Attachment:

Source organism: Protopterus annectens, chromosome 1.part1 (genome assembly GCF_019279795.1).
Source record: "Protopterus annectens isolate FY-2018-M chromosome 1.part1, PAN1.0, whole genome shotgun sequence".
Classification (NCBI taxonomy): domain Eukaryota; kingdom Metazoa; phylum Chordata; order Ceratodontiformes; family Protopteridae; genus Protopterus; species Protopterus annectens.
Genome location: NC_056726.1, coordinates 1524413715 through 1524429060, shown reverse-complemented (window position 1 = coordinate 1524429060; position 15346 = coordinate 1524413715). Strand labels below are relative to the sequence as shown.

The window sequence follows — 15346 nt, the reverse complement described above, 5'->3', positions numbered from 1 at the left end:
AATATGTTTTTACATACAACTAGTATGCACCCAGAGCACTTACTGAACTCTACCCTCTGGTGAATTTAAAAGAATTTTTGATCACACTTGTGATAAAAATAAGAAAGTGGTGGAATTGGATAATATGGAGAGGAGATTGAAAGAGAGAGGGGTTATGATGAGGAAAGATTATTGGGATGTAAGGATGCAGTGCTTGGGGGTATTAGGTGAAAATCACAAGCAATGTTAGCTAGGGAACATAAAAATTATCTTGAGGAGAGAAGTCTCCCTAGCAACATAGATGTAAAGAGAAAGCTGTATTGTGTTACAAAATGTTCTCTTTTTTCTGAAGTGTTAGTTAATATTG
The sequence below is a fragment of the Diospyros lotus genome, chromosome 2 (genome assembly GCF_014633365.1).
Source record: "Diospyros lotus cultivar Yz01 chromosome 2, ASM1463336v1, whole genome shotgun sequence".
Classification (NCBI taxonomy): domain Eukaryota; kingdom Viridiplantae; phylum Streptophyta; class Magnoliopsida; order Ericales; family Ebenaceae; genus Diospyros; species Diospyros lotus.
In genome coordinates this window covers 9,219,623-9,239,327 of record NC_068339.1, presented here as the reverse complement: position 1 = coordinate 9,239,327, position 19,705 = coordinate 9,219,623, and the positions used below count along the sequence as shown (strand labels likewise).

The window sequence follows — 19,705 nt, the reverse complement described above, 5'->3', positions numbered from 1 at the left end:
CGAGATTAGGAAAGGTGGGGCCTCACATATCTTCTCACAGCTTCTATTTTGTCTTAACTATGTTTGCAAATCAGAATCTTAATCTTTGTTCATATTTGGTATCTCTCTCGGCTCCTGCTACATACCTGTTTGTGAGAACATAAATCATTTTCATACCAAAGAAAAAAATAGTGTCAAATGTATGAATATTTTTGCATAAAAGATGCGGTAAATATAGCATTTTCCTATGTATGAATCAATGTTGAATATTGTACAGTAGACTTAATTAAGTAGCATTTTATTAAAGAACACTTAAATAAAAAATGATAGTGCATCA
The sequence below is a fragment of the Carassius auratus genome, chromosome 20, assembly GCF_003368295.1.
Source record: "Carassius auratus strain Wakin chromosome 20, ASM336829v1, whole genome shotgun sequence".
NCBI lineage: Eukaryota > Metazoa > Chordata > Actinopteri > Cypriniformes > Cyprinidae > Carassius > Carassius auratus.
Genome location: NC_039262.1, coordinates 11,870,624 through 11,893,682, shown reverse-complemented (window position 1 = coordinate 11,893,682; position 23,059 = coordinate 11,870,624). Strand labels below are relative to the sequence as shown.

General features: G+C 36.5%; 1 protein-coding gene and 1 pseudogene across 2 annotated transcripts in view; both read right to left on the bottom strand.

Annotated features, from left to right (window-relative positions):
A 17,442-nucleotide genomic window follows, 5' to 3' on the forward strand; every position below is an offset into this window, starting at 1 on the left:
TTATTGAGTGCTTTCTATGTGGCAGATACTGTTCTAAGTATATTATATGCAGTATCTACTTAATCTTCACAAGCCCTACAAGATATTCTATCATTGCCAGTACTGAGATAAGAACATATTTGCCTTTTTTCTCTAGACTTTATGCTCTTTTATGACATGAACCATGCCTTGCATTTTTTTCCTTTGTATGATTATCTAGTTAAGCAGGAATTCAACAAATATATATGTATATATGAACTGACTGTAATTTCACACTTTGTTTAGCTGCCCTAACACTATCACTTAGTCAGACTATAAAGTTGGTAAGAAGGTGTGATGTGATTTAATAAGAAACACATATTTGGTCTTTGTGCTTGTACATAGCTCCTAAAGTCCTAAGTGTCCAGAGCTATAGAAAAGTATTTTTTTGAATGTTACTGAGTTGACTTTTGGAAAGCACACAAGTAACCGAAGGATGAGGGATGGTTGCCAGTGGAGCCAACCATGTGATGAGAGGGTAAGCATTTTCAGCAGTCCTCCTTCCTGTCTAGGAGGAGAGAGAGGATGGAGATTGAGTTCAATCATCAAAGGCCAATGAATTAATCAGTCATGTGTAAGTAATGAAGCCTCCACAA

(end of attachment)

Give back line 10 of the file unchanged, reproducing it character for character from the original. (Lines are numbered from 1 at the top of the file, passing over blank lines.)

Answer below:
In genome coordinates this window covers 9,219,623-9,239,327 of record NC_068339.1, presented here as the reverse complement: position 1 = coordinate 9,239,327, position 19,705 = coordinate 9,219,623, and the positions used below count along the sequence as shown (strand labels likewise).